Cattle Call

Direction and choreography by Javier de Frutos; music and lyrics by Richard Thomas
Phoenix Dance Theatre
Northern Stage, Newcastle, and touring
(2008)

Priduction photo

There's something about the setting of this piece - in what looks like a gym - which calls for the use of sporting metaphors. This is Britain's Got Talent out of Jerry Springer the Opera with A Chorus Line in the very recent bloodline. It is also (as we'll see) a game of two halves, and what's happening certainly isn't a matter of life or death: it's much more important than that. (What would we do without David Coleman and his fellow sports commentators!)

A cattle call is an open audition in which auditionees get their very short time in front of the casting director and then wait, on tenterhooks, to see if they're called back. They're a mixed group in this piece: two classical sopranos and a bunch of dancers/singers (one, quite pregnant, a solo singer). The whole thing is presided over by a cold, even sadistic woman who treats the auditionees like... well, cattle.

In the first half we see the jockeying (another sporting metaphor!) for advantage, the bitter rivalry, the (almost certainly false) bonhommie, from every angle. And that is literal as well as metaphorical, for the door to the audition room swings, by 90 degree increments, through 360 degrees as do the two facing rows of chairs on which the wannabes sit and express their desires and frustrations.

The whole sense of frustration, expectation and even anger is increased by the doorkeeper's capricious giving and taking away of a microphone to what seem to be arbitrarily chosen auditionees.

Whilst the movement in this space between the chairs may look chaotic, it is very controlled and the tightness of de Frutos' choreography and the precision of the dancers are well displayed. The two sopranos do their battling outside the seating and it is vocal warfare, competing against each other in volume and a whole range of musical styles from bel canto to the highly dramatic. In both arenas, there are moments when the artistic violence beomes real.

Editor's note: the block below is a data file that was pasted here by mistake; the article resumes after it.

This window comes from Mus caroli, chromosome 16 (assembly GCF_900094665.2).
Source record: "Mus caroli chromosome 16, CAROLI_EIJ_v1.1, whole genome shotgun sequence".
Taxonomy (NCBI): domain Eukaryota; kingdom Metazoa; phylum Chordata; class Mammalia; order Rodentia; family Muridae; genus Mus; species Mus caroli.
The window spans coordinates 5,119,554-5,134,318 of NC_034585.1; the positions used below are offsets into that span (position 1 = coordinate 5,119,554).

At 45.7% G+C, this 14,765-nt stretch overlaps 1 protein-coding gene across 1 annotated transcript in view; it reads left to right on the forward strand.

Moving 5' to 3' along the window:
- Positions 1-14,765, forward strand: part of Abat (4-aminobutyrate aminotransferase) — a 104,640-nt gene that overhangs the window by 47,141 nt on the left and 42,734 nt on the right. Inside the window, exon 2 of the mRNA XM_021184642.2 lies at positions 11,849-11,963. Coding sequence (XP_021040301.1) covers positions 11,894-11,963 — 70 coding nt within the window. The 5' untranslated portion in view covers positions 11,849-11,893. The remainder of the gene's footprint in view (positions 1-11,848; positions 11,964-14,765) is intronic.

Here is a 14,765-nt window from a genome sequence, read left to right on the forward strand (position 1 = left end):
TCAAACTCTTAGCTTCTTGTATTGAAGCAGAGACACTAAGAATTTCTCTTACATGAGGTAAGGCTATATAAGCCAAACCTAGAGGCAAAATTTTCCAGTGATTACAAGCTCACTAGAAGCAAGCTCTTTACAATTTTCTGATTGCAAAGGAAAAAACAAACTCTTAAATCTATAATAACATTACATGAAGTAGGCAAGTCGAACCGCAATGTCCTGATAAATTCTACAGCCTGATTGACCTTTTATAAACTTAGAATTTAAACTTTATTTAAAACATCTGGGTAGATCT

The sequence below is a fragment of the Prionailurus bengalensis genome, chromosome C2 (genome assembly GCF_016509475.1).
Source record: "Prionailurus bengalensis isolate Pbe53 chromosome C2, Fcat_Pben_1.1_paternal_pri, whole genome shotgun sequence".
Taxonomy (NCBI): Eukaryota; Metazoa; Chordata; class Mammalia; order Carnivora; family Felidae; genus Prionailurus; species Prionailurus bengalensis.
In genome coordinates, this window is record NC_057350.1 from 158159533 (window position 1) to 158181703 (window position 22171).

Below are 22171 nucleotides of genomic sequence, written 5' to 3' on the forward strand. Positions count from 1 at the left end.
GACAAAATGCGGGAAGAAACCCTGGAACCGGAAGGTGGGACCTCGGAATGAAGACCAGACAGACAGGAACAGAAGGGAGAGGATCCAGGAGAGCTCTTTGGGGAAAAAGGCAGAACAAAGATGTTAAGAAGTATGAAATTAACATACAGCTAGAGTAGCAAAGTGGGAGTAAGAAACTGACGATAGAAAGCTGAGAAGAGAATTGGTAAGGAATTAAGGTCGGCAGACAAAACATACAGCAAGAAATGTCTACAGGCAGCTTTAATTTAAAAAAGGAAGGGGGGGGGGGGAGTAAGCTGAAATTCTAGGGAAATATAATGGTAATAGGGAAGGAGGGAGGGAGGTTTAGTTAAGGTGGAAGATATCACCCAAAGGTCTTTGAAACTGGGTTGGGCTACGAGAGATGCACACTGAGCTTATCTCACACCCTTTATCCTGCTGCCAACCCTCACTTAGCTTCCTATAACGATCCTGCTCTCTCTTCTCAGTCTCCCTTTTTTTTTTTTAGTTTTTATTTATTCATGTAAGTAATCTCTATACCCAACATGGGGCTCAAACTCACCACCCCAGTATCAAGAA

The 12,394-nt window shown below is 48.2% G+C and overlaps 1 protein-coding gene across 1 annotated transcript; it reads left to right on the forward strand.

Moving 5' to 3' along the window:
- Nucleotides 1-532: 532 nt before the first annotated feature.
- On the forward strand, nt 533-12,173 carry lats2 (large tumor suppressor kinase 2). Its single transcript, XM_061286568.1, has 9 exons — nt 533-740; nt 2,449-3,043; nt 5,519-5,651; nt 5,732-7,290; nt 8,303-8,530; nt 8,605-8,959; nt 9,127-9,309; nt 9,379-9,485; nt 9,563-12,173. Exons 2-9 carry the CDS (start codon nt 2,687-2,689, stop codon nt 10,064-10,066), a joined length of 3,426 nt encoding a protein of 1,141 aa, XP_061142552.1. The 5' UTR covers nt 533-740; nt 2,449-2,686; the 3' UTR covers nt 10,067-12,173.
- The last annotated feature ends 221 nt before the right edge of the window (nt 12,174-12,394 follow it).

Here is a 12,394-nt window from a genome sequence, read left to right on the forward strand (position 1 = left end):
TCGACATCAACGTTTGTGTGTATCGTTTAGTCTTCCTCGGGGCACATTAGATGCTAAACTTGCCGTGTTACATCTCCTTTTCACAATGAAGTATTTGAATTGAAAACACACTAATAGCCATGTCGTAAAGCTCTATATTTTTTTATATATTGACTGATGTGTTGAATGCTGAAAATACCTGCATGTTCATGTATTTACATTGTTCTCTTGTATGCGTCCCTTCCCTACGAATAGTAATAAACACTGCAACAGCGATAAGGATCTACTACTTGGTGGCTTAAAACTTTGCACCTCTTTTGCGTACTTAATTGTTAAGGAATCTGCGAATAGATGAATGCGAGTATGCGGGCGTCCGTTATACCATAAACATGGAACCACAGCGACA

When the scene has rotated through 180 degrees and we, the audience, see what is happening beyond the door, we see yet another aspect of what the auitionees are willing to do to get the job. I was reminded of the Chorus Line song "I need this job" but there is a desperation here - "Oh please, please, please God, pretty, pretty please" - which far exceeds what is expressed in the Hamlisch musical. And this is counterpointed (and, perhaps, reinforced) by the pregnant dancer's lyrical song, "Death will come quite soon."

If the first half - a game of two halves, remember? - is somewhat impressionistic, the second has more of a narrative line. It opens in the dressing room where, at one point, we see the pregnant singer savagely beaten by her (presumably) boyfriend in a superbly effective pas de deux and a very romantic pas de trois between the doorkeeper and two of the male dancers, appropriately wearing Pan-like horns.

Then, by a neat manipulation of Katrina Lindsay's set, we see the actual performance from the stage-left wings.

Like Jerry Springer the Opera (of which Richard Thomas was composer and co-writer), Cattle Call defies categorisation. Part-music theatre, part-contemporary dance and with strong operatic influences, it offers much to enjoy and impress but, in spite of the stronger narrative in the second half, it doesn't really move beyond the impressionistic. There is humour but the overall impression is of the sadness of the desperation for celebrity, the lengths to which wannabes will go and the way in which they allow themselves to be treated - like cattle, indeed - to achieve it.

The two night stay at Northern Stage was the last performance of "Cattle Call" on the spring tour, although the company tours other programmes to Stoke-on-Trent, Bromley and Brighton

Reviewer: Peter Lathan